Builders, Developers, Beware of Rule Changes
Builders and developers beware. The rules governing how long you have to start building and subdivision work after receiving development consent from your local council are about to become much more onerous.
This can be of critical importance, especially if you are waiting on finance before you build, or before you start a subdivision. The last thing you want is for the development approval to lapse and send you back to the drawing board.
The NSW Government’s Planning Bill 2013 is expected to be proclaimed early in the new year, and it will bring fundamental changes to the way “commencement" of development is interpreted.
The existing rules under Section 95(4) of the current Planning Act are quite clear, and state that:
"Development consent for: a) the erection of a building: b) the subdivision of land or c) the carrying out of a work, does not lapse if building, engineering or construction work relating to the building, subdivision or work is physically commenced on the land to which the consent applies before the date on which the consent would otherwise lapse under this section".
The interpretation was tested in several court cases between councils and developers. The Court of Appeal ruled that the definition of engineering work could include physical surveying and physical geotechnical investigation on the development site, provided the work was a necessary step in the process required for the construction of the building or development of the subdivision.
Not surprisingly, many developers have relied on geotechnical investigations and physical surveying work on their site as "engineering" work for the purpose of the commencement test.
However, the amended section 95(3) of the Planning Bill states that: “Development consent ... does not lapse if building or subdivision work is physically commenced on the land to which the consent applies before the date on which the consent would otherwise lapse under this clause."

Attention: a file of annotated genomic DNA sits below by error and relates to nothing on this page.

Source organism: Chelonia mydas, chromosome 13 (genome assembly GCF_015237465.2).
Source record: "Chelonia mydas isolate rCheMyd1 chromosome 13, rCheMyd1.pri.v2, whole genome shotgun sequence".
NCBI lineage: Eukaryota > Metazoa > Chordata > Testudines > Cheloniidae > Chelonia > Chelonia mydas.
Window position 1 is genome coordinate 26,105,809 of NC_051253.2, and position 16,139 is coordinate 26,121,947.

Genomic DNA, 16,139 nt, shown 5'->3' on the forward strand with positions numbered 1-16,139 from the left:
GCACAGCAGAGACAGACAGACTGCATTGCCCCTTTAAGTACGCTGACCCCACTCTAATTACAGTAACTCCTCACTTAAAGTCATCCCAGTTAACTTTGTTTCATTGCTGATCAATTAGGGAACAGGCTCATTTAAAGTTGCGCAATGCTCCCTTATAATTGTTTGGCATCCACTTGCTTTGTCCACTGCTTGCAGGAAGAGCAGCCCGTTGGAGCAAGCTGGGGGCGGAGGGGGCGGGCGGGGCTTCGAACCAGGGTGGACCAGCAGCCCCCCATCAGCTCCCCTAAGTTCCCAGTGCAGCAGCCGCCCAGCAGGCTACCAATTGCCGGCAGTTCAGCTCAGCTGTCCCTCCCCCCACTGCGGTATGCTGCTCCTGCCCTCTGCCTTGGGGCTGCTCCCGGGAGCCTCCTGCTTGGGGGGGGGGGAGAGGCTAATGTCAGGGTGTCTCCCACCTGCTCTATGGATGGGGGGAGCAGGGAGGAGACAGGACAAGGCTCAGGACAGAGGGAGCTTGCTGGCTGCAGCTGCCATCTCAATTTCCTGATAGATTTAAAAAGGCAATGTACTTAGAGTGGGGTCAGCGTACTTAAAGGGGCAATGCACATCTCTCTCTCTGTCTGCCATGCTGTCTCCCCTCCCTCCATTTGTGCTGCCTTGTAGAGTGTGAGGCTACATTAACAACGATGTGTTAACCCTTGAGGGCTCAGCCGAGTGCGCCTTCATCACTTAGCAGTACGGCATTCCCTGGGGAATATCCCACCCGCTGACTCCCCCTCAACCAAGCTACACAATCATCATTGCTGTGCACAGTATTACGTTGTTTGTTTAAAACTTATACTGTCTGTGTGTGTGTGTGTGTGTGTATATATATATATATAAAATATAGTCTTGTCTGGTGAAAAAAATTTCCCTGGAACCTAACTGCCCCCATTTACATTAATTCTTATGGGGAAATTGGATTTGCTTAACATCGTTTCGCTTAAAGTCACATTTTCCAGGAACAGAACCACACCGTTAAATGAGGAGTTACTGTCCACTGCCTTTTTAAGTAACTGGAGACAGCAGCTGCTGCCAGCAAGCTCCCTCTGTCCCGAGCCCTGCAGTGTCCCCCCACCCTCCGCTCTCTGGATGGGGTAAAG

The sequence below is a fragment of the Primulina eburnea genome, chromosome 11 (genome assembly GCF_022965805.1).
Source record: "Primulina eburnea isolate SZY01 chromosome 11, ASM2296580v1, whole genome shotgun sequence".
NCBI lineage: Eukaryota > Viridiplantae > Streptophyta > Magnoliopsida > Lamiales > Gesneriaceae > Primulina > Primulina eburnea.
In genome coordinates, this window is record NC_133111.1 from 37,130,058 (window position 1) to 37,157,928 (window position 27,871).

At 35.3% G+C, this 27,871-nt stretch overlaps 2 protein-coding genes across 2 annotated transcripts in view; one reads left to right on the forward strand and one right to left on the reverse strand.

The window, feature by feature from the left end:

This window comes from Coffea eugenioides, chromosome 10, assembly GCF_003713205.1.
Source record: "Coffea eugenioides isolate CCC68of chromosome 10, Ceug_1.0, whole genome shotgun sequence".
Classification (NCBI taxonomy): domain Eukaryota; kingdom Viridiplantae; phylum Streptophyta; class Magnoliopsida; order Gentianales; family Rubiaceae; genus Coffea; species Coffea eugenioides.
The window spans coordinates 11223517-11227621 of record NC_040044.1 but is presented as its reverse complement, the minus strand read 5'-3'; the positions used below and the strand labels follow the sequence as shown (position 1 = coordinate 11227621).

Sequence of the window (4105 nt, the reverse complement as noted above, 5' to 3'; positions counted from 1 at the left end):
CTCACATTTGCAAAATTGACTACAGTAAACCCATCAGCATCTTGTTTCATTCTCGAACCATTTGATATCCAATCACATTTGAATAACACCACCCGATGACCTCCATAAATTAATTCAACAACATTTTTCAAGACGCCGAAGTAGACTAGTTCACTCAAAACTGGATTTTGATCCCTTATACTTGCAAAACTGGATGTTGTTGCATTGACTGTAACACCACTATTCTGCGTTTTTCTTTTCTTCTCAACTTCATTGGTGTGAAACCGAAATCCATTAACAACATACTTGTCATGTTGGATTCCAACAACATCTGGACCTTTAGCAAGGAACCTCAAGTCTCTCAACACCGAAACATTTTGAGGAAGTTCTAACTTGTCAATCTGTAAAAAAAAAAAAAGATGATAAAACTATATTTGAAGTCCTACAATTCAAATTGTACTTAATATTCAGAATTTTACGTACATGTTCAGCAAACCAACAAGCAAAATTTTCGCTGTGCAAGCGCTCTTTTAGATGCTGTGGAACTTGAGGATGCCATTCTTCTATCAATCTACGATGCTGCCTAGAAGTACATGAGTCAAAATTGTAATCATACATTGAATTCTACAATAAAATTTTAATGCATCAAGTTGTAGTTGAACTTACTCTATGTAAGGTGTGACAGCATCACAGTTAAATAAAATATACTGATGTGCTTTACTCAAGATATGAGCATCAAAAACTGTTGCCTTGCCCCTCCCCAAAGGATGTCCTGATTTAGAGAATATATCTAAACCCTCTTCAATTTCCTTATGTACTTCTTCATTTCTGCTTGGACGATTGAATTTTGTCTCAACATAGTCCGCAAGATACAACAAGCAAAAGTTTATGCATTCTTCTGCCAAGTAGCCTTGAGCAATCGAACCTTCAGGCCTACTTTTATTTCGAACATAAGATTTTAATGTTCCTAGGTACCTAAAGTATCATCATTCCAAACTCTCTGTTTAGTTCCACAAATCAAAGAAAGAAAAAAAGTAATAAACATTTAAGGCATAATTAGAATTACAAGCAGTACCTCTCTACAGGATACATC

Importantly, the work which must be physically commenced on the land is now "building work" (for the erection of a building) or "subdivision work" (for the subdivision of land). "Engineering work" is no longer referred to.
It is unlikely that physical activity on the land involving geotechnical investigation work and/or surveying work will constitute "building work" or "subdivision work". Something further will be required to satisfy the commencement test under the new section 95(3).
It is likely that a construction certificate for the approved building or road and/or drainage works for a subdivision will be needed; and then for work in accordance with the certificate to be started. This is a far more expensive and time consuming process than the current minimum requirements.
RMB Lawyers recommend that work be carried out in accordance with the current "commencement" test as soon as possible to avoid the consequences of the changes. The new law will apply to all consents which have not been commenced by the proclamation date of the Planning Bill. We can provide advice on what is required.